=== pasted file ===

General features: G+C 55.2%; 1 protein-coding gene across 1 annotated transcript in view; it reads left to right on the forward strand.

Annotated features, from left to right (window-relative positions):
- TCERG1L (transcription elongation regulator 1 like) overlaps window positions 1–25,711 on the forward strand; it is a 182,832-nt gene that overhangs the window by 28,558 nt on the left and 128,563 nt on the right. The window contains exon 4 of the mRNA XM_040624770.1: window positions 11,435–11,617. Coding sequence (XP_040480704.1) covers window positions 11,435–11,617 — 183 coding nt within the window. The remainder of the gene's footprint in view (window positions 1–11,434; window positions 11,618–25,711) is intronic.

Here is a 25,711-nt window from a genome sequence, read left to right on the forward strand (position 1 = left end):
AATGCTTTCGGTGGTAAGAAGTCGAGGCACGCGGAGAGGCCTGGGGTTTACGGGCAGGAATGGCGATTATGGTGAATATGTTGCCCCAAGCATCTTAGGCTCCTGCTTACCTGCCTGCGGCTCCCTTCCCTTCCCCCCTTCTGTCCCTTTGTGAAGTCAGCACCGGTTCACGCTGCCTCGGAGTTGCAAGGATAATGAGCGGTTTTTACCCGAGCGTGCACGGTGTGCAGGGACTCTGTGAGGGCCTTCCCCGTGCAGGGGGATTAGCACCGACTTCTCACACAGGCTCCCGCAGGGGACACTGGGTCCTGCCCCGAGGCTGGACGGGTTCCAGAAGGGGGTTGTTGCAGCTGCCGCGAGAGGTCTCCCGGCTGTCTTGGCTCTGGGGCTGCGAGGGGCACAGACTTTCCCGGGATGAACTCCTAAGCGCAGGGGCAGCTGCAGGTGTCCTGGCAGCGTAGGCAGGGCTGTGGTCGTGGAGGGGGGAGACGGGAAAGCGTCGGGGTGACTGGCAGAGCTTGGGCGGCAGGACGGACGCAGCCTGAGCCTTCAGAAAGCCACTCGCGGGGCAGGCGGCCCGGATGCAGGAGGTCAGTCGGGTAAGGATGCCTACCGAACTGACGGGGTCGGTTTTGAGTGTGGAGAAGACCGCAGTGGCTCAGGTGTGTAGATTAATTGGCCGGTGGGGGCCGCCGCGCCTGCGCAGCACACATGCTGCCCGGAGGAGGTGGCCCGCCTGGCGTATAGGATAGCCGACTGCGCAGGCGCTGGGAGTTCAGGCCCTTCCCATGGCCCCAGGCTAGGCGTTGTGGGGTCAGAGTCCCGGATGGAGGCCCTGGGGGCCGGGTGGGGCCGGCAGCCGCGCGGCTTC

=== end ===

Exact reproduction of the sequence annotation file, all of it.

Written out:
General features: G+C 55.2%; 1 protein-coding gene across 1 annotated transcript in view; it reads left to right on the forward strand.

Annotated features, from left to right (window-relative positions):
- TCERG1L (transcription elongation regulator 1 like) overlaps window positions 1–25,711 on the forward strand; it is a 182,832-nt gene that overhangs the window by 28,558 nt on the left and 128,563 nt on the right. The window contains exon 4 of the mRNA XM_040624770.1: window positions 11,435–11,617. Coding sequence (XP_040480704.1) covers window positions 11,435–11,617 — 183 coding nt within the window. The remainder of the gene's footprint in view (window positions 1–11,434; window positions 11,618–25,711) is intronic.

Here is a 25,711-nt window from a genome sequence, read left to right on the forward strand (position 1 = left end):
AATGCTTTCGGTGGTAAGAAGTCGAGGCACGCGGAGAGGCCTGGGGTTTACGGGCAGGAATGGCGATTATGGTGAATATGTTGCCCCAAGCATCTTAGGCTCCTGCTTACCTGCCTGCGGCTCCCTTCCCTTCCCCCCTTCTGTCCCTTTGTGAAGTCAGCACCGGTTCACGCTGCCTCGGAGTTGCAAGGATAATGAGCGGTTTTTACCCGAGCGTGCACGGTGTGCAGGGACTCTGTGAGGGCCTTCCCCGTGCAGGGGGATTAGCACCGACTTCTCACACAGGCTCCCGCAGGGGACACTGGGTCCTGCCCCGAGGCTGGACGGGTTCCAGAAGGGGGTTGTTGCAGCTGCCGCGAGAGGTCTCCCGGCTGTCTTGGCTCTGGGGCTGCGAGGGGCACAGACTTTCCCGGGATGAACTCCTAAGCGCAGGGGCAGCTGCAGGTGTCCTGGCAGCGTAGGCAGGGCTGTGGTCGTGGAGGGGGGAGACGGGAAAGCGTCGGGGTGACTGGCAGAGCTTGGGCGGCAGGACGGACGCAGCCTGAGCCTTCAGAAAGCCACTCGCGGGGCAGGCGGCCCGGATGCAGGAGGTCAGTCGGGTAAGGATGCCTACCGAACTGACGGGGTCGGTTTTGAGTGTGGAGAAGACCGCAGTGGCTCAGGTGTGTAGATTAATTGGCCGGTGGGGGCCGCCGCGCCTGCGCAGCACACATGCTGCCCGGAGGAGGTGGCCCGCCTGGCGTATAGGATAGCCGACTGCGCAGGCGCTGGGAGTTCAGGCCCTTCCCATGGCCCCAGGCTAGGCGTTGTGGGGTCAGAGTCCCGGATGGAGGCCCTGGGGGCCGGGTGGGGCCGGCAGCCGCGCGGCTTC